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Native Wisdom, Part 2: It takes a long time to get to know someone

“It takes a long time to get to know someone,” I heard my Father say. He was musing about two close friends who had erupted into battle. After a long heated argument, the two friends determined that the quarrel was the result of a simple misunderstanding. My father waxed philosophically about how two people who presumably knew each other so well could not comprehend the other’s perspective, or even be curious enough to explore it to avert the meltdown.

We act as if our assumptions about the world are correct. We are wandering through this world, operating “as if” what we perceive and believe is true. Our perceptions are shadows cast from our filters. Our filters are formed from what others tell us, what we read, and our experiences. Hardly the most thorough methodology.

The differences in how people view the world can be just as humorous as they are disconcerting. The classic comedy by Abbott and Costello, “Who’s on First,” https://www.youtube.com/watch?v=kTcRRaXV-fg is an example of two individuals operating with two fundamentally different belief systems, yet failing to comprehend and address this difference. It’s funny because it’s true.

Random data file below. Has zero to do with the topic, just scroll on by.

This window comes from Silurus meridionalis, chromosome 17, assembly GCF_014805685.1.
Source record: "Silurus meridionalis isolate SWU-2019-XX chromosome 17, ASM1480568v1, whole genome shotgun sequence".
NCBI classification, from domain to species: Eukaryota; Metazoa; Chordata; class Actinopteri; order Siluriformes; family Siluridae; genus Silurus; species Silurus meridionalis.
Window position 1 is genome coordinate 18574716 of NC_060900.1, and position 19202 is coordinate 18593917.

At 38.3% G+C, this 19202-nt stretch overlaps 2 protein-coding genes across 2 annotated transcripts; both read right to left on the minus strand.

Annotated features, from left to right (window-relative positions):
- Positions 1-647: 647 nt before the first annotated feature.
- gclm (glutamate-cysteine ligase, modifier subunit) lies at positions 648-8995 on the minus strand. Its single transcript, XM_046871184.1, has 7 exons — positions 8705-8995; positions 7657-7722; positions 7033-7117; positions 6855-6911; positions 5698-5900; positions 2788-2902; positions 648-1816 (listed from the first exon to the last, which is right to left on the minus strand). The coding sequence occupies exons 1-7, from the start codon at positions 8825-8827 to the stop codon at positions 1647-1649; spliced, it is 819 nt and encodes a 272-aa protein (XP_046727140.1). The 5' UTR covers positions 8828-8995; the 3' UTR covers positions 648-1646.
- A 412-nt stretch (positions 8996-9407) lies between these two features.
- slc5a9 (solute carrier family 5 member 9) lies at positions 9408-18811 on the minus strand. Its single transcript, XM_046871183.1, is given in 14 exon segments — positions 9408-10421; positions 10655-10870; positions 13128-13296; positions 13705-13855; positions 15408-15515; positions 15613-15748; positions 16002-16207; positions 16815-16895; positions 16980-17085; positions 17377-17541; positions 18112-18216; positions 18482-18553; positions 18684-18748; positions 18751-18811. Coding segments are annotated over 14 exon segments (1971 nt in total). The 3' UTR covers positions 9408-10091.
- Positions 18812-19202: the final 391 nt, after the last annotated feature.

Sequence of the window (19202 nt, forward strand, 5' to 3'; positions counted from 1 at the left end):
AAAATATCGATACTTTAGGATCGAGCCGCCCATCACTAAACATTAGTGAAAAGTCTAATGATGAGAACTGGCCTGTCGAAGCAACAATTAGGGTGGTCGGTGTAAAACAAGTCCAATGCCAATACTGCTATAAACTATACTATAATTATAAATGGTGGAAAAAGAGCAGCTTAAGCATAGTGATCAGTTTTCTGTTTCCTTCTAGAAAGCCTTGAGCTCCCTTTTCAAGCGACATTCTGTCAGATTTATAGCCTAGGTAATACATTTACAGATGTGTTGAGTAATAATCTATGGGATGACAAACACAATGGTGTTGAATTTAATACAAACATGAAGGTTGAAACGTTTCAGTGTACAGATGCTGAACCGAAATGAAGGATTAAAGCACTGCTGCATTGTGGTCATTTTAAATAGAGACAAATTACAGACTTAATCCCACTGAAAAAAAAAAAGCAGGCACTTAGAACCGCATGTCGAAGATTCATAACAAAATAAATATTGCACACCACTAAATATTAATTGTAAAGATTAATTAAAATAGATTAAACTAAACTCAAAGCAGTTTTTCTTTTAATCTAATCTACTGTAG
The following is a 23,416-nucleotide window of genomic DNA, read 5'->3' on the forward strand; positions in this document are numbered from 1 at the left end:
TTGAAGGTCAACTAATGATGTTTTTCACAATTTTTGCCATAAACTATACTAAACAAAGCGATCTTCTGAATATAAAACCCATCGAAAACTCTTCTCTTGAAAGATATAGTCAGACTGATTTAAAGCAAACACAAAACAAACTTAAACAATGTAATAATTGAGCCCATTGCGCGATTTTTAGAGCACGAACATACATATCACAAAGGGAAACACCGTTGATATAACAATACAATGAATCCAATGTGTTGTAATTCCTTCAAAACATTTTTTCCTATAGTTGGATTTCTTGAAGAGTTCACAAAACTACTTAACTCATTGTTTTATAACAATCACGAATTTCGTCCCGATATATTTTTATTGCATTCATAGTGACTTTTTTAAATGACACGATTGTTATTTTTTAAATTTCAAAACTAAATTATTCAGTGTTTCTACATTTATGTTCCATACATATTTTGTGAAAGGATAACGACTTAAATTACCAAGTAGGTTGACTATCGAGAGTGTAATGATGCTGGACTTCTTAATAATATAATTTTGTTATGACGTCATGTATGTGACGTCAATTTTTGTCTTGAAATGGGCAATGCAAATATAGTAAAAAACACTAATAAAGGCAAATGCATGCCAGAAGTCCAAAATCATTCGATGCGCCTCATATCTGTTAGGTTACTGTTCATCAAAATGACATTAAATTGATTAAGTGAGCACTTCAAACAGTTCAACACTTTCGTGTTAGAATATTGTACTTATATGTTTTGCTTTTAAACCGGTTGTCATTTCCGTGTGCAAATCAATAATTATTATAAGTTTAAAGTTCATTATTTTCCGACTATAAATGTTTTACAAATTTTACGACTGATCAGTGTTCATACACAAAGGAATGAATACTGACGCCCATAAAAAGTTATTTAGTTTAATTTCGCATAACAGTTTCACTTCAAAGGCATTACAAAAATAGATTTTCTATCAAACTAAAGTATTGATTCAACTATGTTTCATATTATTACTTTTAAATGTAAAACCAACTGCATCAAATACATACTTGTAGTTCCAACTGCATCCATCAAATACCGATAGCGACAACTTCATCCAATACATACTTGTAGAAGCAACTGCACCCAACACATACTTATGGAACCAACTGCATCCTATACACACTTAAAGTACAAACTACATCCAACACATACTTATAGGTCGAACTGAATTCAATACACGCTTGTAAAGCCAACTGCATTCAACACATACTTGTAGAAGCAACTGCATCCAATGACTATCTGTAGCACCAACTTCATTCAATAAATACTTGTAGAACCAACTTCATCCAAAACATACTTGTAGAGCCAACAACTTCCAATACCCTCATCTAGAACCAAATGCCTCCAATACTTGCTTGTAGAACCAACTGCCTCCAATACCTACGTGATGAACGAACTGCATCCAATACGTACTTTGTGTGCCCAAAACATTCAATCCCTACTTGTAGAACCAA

This weekend would have been my Father’s 90th birthday. My Mother and my Father had me very late in life, so our time together was short. He was Cherokee (Eastern Band of Cherokee Indians and a tribal elder), had a high school education, was US Marine Sniper in World War II, and a Teamsters Union representative who spent 30 years delivering vehicles to various locations across the United States. He saw a lot, and saw through a lot. Although he wanted me to be a lawyer, his humor, wry perspective, insight, and keen intelligence instead formed me into a psychologist. Through the process of becoming a psychologist, leader, and then a coach of leaders, I found that the more I know, the more I know I don’t know. Yet, his Native Wisdom rings true: It does take a long time to get to know someone. Next time in the heat of a battle, pausing, reflecting, and being curious might be something to explore. Ask yourself some questions: What do you believe about the world? What are your assumptions? Where do they come from and for what purpose do the serve? Perhaps the person it takes the longest to know is ourselves.

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